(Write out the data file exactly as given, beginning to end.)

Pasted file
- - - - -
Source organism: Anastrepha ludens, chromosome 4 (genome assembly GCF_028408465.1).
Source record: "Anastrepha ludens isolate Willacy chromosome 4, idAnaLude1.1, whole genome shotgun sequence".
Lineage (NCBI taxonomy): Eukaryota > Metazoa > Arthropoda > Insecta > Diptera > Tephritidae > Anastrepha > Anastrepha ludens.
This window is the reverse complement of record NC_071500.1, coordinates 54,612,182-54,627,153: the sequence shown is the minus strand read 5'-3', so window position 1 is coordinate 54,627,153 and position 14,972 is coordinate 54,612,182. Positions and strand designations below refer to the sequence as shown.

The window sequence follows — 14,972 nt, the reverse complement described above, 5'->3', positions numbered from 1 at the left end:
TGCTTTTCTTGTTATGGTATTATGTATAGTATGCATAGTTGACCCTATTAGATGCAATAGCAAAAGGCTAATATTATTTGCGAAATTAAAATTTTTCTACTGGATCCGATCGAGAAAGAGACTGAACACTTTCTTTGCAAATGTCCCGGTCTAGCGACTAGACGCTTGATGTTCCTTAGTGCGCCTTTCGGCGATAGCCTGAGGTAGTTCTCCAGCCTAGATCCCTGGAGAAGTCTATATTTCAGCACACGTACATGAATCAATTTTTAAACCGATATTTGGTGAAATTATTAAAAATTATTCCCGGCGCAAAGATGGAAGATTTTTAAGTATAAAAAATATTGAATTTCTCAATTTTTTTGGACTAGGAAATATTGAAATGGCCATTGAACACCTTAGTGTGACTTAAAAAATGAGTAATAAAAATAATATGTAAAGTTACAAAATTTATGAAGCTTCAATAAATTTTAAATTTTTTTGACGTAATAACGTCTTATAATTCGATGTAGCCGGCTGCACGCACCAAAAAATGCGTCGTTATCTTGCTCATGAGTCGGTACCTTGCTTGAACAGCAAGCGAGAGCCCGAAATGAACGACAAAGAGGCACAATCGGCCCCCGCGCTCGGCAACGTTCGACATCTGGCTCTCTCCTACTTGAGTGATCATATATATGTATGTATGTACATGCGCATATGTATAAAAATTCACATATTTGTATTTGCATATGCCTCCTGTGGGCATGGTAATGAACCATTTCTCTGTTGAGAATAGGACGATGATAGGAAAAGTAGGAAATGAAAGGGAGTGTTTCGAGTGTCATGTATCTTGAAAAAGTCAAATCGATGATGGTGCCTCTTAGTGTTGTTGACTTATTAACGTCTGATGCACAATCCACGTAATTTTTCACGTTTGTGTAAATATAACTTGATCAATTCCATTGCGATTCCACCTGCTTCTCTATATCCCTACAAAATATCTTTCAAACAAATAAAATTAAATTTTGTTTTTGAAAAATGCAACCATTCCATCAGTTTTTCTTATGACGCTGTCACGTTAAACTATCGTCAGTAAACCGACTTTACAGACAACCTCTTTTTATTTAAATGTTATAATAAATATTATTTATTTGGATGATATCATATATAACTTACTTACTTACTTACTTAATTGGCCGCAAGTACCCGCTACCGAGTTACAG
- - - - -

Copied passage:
Source organism: Anastrepha ludens, chromosome 4 (genome assembly GCF_028408465.1).
Source record: "Anastrepha ludens isolate Willacy chromosome 4, idAnaLude1.1, whole genome shotgun sequence".
Lineage (NCBI taxonomy): Eukaryota > Metazoa > Arthropoda > Insecta > Diptera > Tephritidae > Anastrepha > Anastrepha ludens.
This window is the reverse complement of record NC_071500.1, coordinates 54,612,182-54,627,153: the sequence shown is the minus strand read 5'-3', so window position 1 is coordinate 54,627,153 and position 14,972 is coordinate 54,612,182. Positions and strand designations below refer to the sequence as shown.

The window sequence follows — 14,972 nt, the reverse complement described above, 5'->3', positions numbered from 1 at the left end:
TGCTTTTCTTGTTATGGTATTATGTATAGTATGCATAGTTGACCCTATTAGATGCAATAGCAAAAGGCTAATATTATTTGCGAAATTAAAATTTTTCTACTGGATCCGATCGAGAAAGAGACTGAACACTTTCTTTGCAAATGTCCCGGTCTAGCGACTAGACGCTTGATGTTCCTTAGTGCGCCTTTCGGCGATAGCCTGAGGTAGTTCTCCAGCCTAGATCCCTGGAGAAGTCTATATTTCAGCACACGTACATGAATCAATTTTTAAACCGATATTTGGTGAAATTATTAAAAATTATTCCCGGCGCAAAGATGGAAGATTTTTAAGTATAAAAAATATTGAATTTCTCAATTTTTTTGGACTAGGAAATATTGAAATGGCCATTGAACACCTTAGTGTGACTTAAAAAATGAGTAATAAAAATAATATGTAAAGTTACAAAATTTATGAAGCTTCAATAAATTTTAAATTTTTTTGACGTAATAACGTCTTATAATTCGATGTAGCCGGCTGCACGCACCAAAAAATGCGTCGTTATCTTGCTCATGAGTCGGTACCTTGCTTGAACAGCAAGCGAGAGCCCGAAATGAACGACAAAGAGGCACAATCGGCCCCCGCGCTCGGCAACGTTCGACATCTGGCTCTCTCCTACTTGAGTGATCATATATATGTATGTATGTACATGCGCATATGTATAAAAATTCACATATTTGTATTTGCATATGCCTCCTGTGGGCATGGTAATGAACCATTTCTCTGTTGAGAATAGGACGATGATAGGAAAAGTAGGAAATGAAAGGGAGTGTTTCGAGTGTCATGTATCTTGAAAAAGTCAAATCGATGATGGTGCCTCTTAGTGTTGTTGACTTATTAACGTCTGATGCACAATCCACGTAATTTTTCACGTTTGTGTAAATATAACTTGATCAATTCCATTGCGATTCCACCTGCTTCTCTATATCCCTACAAAATATCTTTCAAACAAATAAAATTAAATTTTGTTTTTGAAAAATGCAACCATTCCATCAGTTTTTCTTATGACGCTGTCACGTTAAACTATCGTCAGTAAACCGACTTTACAGACAACCTCTTTTTATTTAAATGTTATAATAAATATTATTTATTTGGATGATATCATATATAACTTACTTACTTACTTACTTAATTGGCCGCAAGTACCCGCTACCGAGTTACAG